I'm trying to build an IoT network in which IoT devices have some sort of processing power. For example, they are supposed to receive data and do some processing on them and then send them to upper levels. I'm also supposed to have a coordinator for load balancing between these IoT devices.

Devices should send load information periodically to the coordinator, so that it will be able to balance the load between these devices by transferring some data from highly loaded device to the least loaded device.

Now my question is that what should be sent as the load of the device to the coordinator?

I have 2 ideas:

  1. Sending CPU utilization of the device

  2. Considering a task queue for each device (so that each newly received device will be moved to this queue and wait until they are processed) and sending the current queue size to the coordinator

But I'm not sure which one is better (and reasonable of course) and how people usually do this.

  • 1
    this is a broad question, and MP is a complex subject. answer: it depends. in short: If each task takes the same amount of time, scheduling is easy and about any approach works. If the tasks vary in complexity, scheduling is complicated and you'll need to device a way to predict workload ahead of time. Once you know how long something will take, the dispatching is pretty easy; round robin, fifo, etc...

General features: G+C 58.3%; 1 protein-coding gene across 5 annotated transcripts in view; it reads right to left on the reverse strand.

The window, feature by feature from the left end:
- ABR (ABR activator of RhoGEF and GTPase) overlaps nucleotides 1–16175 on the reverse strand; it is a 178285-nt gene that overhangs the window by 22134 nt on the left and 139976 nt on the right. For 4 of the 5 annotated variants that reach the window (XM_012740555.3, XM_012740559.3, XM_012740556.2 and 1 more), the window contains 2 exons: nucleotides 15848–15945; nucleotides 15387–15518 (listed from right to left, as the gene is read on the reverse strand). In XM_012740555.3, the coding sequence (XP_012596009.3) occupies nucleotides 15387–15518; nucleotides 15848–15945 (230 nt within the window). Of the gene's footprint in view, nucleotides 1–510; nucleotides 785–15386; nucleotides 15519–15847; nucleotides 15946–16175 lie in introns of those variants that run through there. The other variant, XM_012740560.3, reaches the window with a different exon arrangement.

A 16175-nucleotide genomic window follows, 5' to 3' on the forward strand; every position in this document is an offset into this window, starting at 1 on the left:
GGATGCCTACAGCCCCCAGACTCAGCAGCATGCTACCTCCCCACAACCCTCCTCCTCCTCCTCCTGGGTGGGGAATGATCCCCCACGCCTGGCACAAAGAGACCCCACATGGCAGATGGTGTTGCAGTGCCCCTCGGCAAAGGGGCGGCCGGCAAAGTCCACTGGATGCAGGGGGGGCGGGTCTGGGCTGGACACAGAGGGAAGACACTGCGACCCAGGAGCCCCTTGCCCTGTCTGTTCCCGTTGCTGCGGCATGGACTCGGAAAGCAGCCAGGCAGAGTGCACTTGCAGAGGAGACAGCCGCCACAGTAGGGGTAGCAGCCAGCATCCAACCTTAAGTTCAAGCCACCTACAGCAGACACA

– dandavis
    Oct 24 '18 at 19:04
  • Be very aware of the time delay in the control loop which you are proposing, and the lifetime of the tasks. Is this homework? Oct 24 '18 at 19:33
  • @SeanHoulihane No, it's a part (a question) of a more complicated project. what do you mean by the delay in control loop?
    – helen
    Oct 24 '18 at 19:35
  • @dandavis Suppose each task consists of processing a picture. Each picture may have different size or complexity, so it isn't a good idea to use the second method (using task queue)?
    – helen
    Oct 24 '18 at 19:38
  • The delay comes from 'periodic sampling' of the load, and the time taken to migrate tasks (which may in turn increase the load). It's relatively trivial to build something unstable, and modeling won't always show this in advance. Oct 24 '18 at 19:38

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